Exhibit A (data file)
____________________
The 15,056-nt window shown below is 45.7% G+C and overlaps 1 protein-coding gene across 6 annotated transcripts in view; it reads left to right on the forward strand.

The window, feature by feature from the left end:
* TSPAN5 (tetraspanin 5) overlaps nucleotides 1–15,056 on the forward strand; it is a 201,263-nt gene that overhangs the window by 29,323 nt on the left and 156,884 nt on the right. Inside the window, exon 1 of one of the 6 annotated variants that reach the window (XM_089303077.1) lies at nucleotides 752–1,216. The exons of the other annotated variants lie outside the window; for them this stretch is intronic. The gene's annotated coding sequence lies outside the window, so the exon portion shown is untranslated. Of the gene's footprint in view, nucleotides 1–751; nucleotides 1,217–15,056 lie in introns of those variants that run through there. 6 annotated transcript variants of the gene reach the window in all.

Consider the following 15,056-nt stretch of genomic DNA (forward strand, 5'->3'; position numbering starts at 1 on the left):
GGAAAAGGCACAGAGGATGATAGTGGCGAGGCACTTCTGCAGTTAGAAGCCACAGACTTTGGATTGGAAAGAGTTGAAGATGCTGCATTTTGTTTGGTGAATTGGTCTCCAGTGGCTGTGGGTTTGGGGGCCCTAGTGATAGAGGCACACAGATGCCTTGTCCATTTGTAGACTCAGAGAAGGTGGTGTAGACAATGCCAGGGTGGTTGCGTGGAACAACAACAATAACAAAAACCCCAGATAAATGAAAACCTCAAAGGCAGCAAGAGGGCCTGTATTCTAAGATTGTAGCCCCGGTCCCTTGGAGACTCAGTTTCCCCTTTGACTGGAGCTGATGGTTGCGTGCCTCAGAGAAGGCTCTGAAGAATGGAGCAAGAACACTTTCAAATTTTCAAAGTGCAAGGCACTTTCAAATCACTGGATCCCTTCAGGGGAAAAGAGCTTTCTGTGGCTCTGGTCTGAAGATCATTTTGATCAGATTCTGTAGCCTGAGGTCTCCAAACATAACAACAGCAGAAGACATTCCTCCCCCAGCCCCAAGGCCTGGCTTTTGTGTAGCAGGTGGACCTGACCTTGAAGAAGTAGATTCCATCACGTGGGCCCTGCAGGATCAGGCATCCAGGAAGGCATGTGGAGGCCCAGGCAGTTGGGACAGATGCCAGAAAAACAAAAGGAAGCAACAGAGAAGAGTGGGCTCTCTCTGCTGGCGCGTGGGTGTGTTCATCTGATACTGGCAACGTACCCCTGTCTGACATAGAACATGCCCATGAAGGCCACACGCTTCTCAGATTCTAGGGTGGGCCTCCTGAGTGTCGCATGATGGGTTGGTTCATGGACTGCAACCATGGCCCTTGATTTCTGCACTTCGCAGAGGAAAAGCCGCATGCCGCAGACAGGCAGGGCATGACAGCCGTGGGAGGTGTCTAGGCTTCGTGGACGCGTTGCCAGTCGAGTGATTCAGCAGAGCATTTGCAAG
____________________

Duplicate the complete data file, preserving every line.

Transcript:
The 15,056-nt window shown below is 45.7% G+C and overlaps 1 protein-coding gene across 6 annotated transcripts in view; it reads left to right on the forward strand.

The window, feature by feature from the left end:
* TSPAN5 (tetraspanin 5) overlaps nucleotides 1–15,056 on the forward strand; it is a 201,263-nt gene that overhangs the window by 29,323 nt on the left and 156,884 nt on the right. Inside the window, exon 1 of one of the 6 annotated variants that reach the window (XM_089303077.1) lies at nucleotides 752–1,216. The exons of the other annotated variants lie outside the window; for them this stretch is intronic. The gene's annotated coding sequence lies outside the window, so the exon portion shown is untranslated. Of the gene's footprint in view, nucleotides 1–751; nucleotides 1,217–15,056 lie in introns of those variants that run through there. 6 annotated transcript variants of the gene reach the window in all.

Consider the following 15,056-nt stretch of genomic DNA (forward strand, 5'->3'; position numbering starts at 1 on the left):
GGAAAAGGCACAGAGGATGATAGTGGCGAGGCACTTCTGCAGTTAGAAGCCACAGACTTTGGATTGGAAAGAGTTGAAGATGCTGCATTTTGTTTGGTGAATTGGTCTCCAGTGGCTGTGGGTTTGGGGGCCCTAGTGATAGAGGCACACAGATGCCTTGTCCATTTGTAGACTCAGAGAAGGTGGTGTAGACAATGCCAGGGTGGTTGCGTGGAACAACAACAATAACAAAAACCCCAGATAAATGAAAACCTCAAAGGCAGCAAGAGGGCCTGTATTCTAAGATTGTAGCCCCGGTCCCTTGGAGACTCAGTTTCCCCTTTGACTGGAGCTGATGGTTGCGTGCCTCAGAGAAGGCTCTGAAGAATGGAGCAAGAACACTTTCAAATTTTCAAAGTGCAAGGCACTTTCAAATCACTGGATCCCTTCAGGGGAAAAGAGCTTTCTGTGGCTCTGGTCTGAAGATCATTTTGATCAGATTCTGTAGCCTGAGGTCTCCAAACATAACAACAGCAGAAGACATTCCTCCCCCAGCCCCAAGGCCTGGCTTTTGTGTAGCAGGTGGACCTGACCTTGAAGAAGTAGATTCCATCACGTGGGCCCTGCAGGATCAGGCATCCAGGAAGGCATGTGGAGGCCCAGGCAGTTGGGACAGATGCCAGAAAAACAAAAGGAAGCAACAGAGAAGAGTGGGCTCTCTCTGCTGGCGCGTGGGTGTGTTCATCTGATACTGGCAACGTACCCCTGTCTGACATAGAACATGCCCATGAAGGCCACACGCTTCTCAGATTCTAGGGTGGGCCTCCTGAGTGTCGCATGATGGGTTGGTTCATGGACTGCAACCATGGCCCTTGATTTCTGCACTTCGCAGAGGAAAAGCCGCATGCCGCAGACAGGCAGGGCATGACAGCCGTGGGAGGTGTCTAGGCTTCGTGGACGCGTTGCCAGTCGAGTGATTCAGCAGAGCATTTGCAAG